Only in Louisiana: Why Diamond Jacks Casino Has to Reopen So It Can Close Again
It took a lengthy conversation with Louisiana's Gaming Control Board Chairman Ronnie Johns to clarify the situation. A state of affairs so unusual that when you say it out loud, it seems absolutely unbelievable.
Before Bossier City's Diamond Jacks Casino can move to another market in the state, the have to reopen. In other words - and remember to say this out loud - Diamond Jacks has to reopen so they can close again.
How We Got Here
First, a bit of history. Diamond Jacks, owned by parent company Peninsula Pacific, closed in May of 2020. But the company continued to hold the gaming license granted to them by the state. And their post-closing plan? To reopen at a new location in south Louisiana.
But the plan didn't exactly go as smoothly as hoped. Their first option, to move to a location on the Tangipahoa River, was killed by the state senate. Then, their Plan B, a new casino in Slidell, was turned down by St. Tammany Parish voters in December of last year.
So, Peninsula Pacific found themselves in an odd situation, holding a casino license they can't sell (it belongs to the state, remember), but plans to move to a new location shot down twice.
And Louisiana Rules and Regulations Don't Help
Meanwhile, the state of Louisiana, as any government would, wants its money. And that inactive casino license isn't putting any cash in the state's coffers. So the Gaming Control Board tells Peninsula Pacific, reopen Diamond Jack's in Bossier or lose forfeit your license back to the state.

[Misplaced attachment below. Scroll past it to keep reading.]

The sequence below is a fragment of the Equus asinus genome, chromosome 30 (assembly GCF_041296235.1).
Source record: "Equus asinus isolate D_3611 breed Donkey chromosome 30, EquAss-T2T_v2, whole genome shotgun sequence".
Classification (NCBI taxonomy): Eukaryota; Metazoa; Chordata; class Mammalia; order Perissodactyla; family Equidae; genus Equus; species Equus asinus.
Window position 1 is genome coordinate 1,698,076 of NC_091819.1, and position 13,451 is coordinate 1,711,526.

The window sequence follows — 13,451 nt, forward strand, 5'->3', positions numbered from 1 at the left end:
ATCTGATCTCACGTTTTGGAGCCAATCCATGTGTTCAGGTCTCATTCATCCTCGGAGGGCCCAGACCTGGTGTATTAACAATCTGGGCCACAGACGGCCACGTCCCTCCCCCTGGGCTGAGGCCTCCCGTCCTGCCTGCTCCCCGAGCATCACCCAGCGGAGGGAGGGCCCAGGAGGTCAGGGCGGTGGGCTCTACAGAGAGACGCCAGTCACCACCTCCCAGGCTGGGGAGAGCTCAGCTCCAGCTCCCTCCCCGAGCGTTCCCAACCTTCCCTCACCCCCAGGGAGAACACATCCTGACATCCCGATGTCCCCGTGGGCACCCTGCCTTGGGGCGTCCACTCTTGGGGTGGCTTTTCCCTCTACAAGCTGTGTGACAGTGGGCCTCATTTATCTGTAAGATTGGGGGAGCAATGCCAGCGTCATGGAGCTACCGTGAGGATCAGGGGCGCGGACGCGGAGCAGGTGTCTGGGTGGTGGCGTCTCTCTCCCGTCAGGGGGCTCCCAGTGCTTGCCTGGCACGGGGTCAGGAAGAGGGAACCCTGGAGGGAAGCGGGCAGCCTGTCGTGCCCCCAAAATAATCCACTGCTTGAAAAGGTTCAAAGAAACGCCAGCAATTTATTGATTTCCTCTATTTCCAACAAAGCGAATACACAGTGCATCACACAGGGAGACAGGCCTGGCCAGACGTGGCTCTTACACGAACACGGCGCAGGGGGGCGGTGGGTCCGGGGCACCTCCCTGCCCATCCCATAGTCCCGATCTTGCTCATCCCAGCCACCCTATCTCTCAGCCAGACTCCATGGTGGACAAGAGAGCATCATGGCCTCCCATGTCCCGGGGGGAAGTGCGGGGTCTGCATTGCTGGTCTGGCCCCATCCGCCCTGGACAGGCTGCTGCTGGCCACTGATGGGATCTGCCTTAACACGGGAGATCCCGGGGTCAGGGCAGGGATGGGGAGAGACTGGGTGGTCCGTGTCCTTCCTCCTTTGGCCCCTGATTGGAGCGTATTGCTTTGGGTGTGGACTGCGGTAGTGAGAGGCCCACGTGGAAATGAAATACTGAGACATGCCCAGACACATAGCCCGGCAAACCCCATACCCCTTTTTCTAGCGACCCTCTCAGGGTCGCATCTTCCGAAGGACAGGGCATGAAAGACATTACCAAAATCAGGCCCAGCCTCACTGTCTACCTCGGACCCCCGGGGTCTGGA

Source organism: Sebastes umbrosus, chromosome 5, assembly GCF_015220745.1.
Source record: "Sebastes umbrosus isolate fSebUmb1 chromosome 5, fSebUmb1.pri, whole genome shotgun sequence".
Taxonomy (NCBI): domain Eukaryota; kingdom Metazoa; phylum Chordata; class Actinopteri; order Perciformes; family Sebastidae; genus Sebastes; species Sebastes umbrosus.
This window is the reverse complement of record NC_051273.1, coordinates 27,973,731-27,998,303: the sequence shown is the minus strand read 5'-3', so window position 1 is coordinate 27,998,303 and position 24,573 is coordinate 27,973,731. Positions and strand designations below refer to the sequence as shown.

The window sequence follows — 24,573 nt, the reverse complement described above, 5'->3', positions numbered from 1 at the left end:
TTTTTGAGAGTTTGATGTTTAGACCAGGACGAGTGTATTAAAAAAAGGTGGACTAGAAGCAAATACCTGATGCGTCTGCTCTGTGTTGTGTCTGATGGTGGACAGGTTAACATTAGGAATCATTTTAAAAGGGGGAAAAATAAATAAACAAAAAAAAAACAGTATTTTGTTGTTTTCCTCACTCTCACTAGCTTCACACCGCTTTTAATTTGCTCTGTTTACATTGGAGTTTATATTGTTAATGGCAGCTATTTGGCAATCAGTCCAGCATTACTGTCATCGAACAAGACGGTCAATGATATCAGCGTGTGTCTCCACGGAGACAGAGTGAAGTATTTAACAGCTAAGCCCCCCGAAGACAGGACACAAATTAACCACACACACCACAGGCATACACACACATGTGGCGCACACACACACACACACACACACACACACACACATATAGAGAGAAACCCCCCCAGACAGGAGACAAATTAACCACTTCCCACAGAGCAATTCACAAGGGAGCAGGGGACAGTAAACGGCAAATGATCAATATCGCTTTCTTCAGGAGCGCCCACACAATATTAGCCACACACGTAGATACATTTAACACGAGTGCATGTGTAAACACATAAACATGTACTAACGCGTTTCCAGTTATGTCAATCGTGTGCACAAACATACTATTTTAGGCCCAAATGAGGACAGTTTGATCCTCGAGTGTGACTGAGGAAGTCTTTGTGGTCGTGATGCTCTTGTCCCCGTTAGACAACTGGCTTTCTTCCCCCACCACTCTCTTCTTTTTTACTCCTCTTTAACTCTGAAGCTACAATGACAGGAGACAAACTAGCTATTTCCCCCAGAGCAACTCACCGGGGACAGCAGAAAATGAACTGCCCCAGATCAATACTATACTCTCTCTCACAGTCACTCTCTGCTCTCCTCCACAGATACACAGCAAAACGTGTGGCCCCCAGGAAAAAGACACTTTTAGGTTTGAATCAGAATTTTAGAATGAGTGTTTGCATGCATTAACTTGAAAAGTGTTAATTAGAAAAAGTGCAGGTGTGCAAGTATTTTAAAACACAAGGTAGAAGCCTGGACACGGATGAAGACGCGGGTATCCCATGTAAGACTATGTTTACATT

At this point, Peninsula Pacific just wants to be done with Louisiana. But - and it's big one - according to the state's rules, they can't sell the license - it's not theirs, remember - but they can sell an existing and open casino and the license that goes along with it.
You Have to Be Open...So You Can Close
Got it? Peninsula Pacific has to reopen Diamond Jacks so they can sell the physical operation so that a new company can come in and close it to move it to a new location.
And what kind of business, looking at at Peninsula Pacific's Louisiana experience, would want any part of this state's gaming industry?
Once again, as in so many things in the state, our rules, our regulations and our government's thirst for money, has all but killed any chance Peninsula Pacific - or any other gaming company - has to succeed.
Sadly, it's the Louisiana thing to do.